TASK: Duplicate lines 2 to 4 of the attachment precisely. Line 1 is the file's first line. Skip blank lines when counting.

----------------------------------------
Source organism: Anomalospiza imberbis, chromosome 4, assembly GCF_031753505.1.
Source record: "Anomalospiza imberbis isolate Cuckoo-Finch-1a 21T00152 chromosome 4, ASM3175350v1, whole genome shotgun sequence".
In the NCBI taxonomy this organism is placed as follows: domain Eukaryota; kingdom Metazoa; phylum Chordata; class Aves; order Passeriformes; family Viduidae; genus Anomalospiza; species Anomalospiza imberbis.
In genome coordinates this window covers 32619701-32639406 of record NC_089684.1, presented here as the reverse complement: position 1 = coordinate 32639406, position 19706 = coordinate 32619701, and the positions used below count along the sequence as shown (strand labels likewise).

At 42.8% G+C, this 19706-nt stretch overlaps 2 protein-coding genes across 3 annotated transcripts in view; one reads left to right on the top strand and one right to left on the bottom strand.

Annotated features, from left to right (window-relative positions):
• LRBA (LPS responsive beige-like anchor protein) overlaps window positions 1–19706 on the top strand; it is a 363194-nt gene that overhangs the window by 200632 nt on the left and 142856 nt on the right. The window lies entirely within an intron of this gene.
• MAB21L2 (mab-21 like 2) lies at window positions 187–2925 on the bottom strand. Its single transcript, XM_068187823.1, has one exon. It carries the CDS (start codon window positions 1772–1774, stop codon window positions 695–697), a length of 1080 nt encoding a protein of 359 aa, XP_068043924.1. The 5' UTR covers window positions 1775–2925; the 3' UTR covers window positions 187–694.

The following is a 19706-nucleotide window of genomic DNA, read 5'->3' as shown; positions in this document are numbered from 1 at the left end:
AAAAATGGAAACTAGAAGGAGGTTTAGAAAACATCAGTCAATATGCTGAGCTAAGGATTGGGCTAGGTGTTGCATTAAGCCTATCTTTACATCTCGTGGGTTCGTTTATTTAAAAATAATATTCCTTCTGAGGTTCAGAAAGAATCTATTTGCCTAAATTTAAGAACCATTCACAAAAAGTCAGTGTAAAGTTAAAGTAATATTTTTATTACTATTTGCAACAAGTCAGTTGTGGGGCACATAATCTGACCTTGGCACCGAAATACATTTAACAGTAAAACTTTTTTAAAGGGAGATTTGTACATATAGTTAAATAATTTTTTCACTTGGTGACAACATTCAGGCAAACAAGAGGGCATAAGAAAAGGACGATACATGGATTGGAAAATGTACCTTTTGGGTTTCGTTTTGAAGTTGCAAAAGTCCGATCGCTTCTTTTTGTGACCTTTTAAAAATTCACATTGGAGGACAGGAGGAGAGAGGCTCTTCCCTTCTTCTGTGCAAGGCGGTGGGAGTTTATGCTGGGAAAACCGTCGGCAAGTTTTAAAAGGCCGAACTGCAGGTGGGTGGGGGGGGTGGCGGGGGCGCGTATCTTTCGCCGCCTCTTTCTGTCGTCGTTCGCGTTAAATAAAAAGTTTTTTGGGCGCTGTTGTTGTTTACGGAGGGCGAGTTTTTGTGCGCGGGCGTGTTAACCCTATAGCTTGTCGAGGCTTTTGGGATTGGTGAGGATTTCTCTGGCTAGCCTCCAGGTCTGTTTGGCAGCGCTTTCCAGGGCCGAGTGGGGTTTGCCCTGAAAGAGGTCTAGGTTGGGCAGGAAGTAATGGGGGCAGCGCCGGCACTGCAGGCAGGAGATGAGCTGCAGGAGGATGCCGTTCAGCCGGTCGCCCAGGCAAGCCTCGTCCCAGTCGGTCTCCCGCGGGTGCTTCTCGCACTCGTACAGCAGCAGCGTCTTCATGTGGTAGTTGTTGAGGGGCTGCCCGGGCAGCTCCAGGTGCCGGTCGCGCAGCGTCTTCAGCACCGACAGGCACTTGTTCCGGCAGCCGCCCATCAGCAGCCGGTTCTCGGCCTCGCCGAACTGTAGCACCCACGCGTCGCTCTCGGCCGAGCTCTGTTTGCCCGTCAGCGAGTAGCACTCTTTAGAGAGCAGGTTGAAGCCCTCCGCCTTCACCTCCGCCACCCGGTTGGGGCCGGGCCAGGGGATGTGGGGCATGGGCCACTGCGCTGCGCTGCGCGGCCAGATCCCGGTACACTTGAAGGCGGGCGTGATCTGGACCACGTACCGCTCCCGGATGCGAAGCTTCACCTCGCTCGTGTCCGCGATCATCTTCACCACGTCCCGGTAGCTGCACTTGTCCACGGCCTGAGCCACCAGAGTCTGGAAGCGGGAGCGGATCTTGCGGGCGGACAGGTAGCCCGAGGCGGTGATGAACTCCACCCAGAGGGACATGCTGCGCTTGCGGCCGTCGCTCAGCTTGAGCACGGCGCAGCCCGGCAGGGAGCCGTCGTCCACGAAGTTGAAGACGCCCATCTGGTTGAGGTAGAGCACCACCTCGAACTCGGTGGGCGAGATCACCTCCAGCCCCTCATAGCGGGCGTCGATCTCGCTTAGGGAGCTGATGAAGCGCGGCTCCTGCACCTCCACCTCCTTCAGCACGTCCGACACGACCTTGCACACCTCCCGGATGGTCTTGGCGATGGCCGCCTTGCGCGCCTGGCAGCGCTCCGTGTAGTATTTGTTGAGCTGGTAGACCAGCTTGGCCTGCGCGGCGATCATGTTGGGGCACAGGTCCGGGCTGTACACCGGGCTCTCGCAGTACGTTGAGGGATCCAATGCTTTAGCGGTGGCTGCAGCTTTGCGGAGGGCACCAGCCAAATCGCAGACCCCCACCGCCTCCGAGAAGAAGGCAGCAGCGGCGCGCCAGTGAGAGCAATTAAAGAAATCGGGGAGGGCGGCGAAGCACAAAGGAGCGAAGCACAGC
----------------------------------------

Source record: "Anomalospiza imberbis isolate Cuckoo-Finch-1a 21T00152 chromosome 4, ASM3175350v1, whole genome shotgun sequence".
In the NCBI taxonomy this organism is placed as follows: domain Eukaryota; kingdom Metazoa; phylum Chordata; class Aves; order Passeriformes; family Viduidae; genus Anomalospiza; species Anomalospiza imberbis.
In genome coordinates this window covers 32619701-32639406 of record NC_089684.1, presented here as the reverse complement: position 1 = coordinate 32639406, position 19706 = coordinate 32619701, and the positions used below count along the sequence as shown (strand labels likewise).